Helicopter Advertising || Are we focusing too much?

“Advertisements are now so numerous that they are very negligently perused.”

– Samuel Johnson

On an average, a person is exposed to around 5000 advertisements each day from variety of sources which include commercials, print ads, Google Ads, Facebook Ads, ads on your phone or anything that gets your attention and compel you to buy.

Based on the research made by psychologists, the human brain gets tired too soon when involved in multiple tasks. With more than 5000 attempts to capture the attention of customer, advertisers are annoying them. As many as 63% of US millennials are using ad blockers, which is a staggering number.

 

What is Helicopter Advertising?

Bombarding a customer with advertisements is a problem. Even if the targeting is right, it is difficult engaging the customer.

Based on the information from top magazines of Marketing, a Marketer’s mind would want to track individuals everywhere they go and delivering relevant ads and content at every stage of their journey.

The crux of Helicopter Advertising: “Do you want a French Fries? No, not that kind? How about something to drink? No? Here’s a free sample of something to drink!”

Hover over your customers at all times to know what they are thinking, feeling and doing. Based on the collected information, predict their every need and constantly offer them things to purchase or do.

The challenge is that customers have thousands of brands, tracking them all the time and bombarding them with messages, offers, incentives, and promotions all together.

It may sound interesting, but any marketer will tell you that tracking individuals and serving them relevant content is very difficult to accomplish. Customers can break your marketing strategy in so many ways; changing devices, removing cookies, clearing cache, blocking ads.

Not just this, it is even more difficult tracking someone everywhere and harmonizing that information across different marketing systems. If we don’t do so, we see ads for products we already purchased, ads for products we don’t need, or even brands knowing a girl is pregnant before her parents do.

“Ninety-nine percent of advertising doesn’t sell much of anything.”

– David Ogilvy 

Big question

If individual targeting is expensive and so difficult, is it worth it?

To answer this question, we got some case studies and real examples of brands which invested and saw returns:

Marc Pritchard, CMO – P&G

We targeted too much, and we went too narrow, and now we’re looking at ‘What is the best way to get the most reach but also the right precision?’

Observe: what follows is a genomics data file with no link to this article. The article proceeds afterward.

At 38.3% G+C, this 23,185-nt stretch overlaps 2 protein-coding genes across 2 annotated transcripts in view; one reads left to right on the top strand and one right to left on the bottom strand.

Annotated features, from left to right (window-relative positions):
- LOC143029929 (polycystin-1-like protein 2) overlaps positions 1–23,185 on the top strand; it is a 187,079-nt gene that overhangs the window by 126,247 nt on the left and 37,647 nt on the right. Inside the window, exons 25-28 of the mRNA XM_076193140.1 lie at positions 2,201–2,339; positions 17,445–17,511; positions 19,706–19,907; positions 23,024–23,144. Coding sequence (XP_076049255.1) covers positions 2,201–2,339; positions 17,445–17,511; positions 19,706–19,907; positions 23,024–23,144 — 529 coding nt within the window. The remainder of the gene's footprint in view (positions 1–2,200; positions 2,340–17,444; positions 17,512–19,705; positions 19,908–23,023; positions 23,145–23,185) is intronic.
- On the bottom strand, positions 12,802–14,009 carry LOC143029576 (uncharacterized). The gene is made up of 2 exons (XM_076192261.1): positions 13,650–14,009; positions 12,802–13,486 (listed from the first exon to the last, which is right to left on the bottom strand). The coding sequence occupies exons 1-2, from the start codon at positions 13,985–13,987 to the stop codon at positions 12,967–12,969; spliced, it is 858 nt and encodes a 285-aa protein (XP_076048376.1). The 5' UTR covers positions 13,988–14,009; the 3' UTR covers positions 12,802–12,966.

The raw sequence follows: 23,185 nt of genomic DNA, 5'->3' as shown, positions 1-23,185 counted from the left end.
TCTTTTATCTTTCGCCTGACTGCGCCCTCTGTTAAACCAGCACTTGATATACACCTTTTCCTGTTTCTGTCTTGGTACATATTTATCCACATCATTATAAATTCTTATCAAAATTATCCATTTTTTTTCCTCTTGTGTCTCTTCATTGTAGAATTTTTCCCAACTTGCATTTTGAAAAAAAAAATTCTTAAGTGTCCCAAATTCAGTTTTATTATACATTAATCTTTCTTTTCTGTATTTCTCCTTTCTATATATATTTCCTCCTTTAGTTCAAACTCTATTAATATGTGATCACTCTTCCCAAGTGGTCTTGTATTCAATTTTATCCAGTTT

MIT Sloan School of Management

According to the study by Prof. Catherine Tucker and London Business School Prof. Anja Lambrecht, ‘Contrary to popular practice, personalized ads don’t drive conversions and are likely to be ignored.’

Jason Kint, CEO – Digital Content Next

Online advertising is trusted less than any other form of advertising. When we see examples like the St. Louis Post Dispatch’s approach to online advertising, we should not be wondering why consumers are flocking to ad blockers in droves.

Flite (Advertising Agency)

Brands still struggling to achieve the promise of one-to-one advertising.

 

If we consider the facts, helicopter advertising will face questions for its marketing effectiveness.

When we hear all of this, do we need to turn off all the techniques (CRMs, MAPs, TMS, DMPs, programmatic, attribution, CDPs, pixels, cookies and supercookies) we use for helicopter advertising?

Of course not. New innovations in this area, like cookie-free IP targeting or 1-to-1 physical mailers, offer some measure of promise. And if we consider the frequent behavior changes of millennials, Personalization and targeted marketing still have a meaningful role to play.

But helicopter advertising seems to have hyped a lot and have consumed the mind-space of marketing world, even though it is one tactic in a vast basket of possible tactics.

Don’t put all your eggs in one basket – especially if that basket leaks data.

Ensure that your strategies are driving revenue, awareness and brand equity.

 

Why Revenue Marketing?

Marketers should focus on marketing campaign’s impact on revenue, measure each initiative for its contribution to revenue.

Marty Rubin once said, “Every line is the perfect length if you don’t measure it.”

Revenue Marketing brings the clarity marketing leaders need, to make better decisions and truly impact growing revenue.

 

Did we miss anything? If so comment in the section below and we will create another post for that.

If you want to know more about how your brand can use Helicopter and Revenue Marketing, drop us a message or connect through our digital media handles-

Twitter: https://twitter.com/FreakiAD

Facebook: https://www.facebook.com/FreakiAD 

2 thoughts on “Helicopter Advertising || Are we focusing too much?

  1. Most pertinent here would be to answer the question – is it worth it? I guess, for larger brands, this experiment may be a doorway to future strategies when following individual customers and one to one targeting would become affordable. If they can manage to spend some money right now in experimenting, they will be ahead of the curve when such technologies become cheap.

    Liked by 1 person

    1. Thank you for your comment and of course, it is very much relevant for a brand that has deep pockets to go ahead with this strategy and invest in something that may change focus of marketers to this technique. However, the point to make here is that should every brand do it because other brands are doing it? How relevant is it for them to spend money on this technique? What is your take?

      Like

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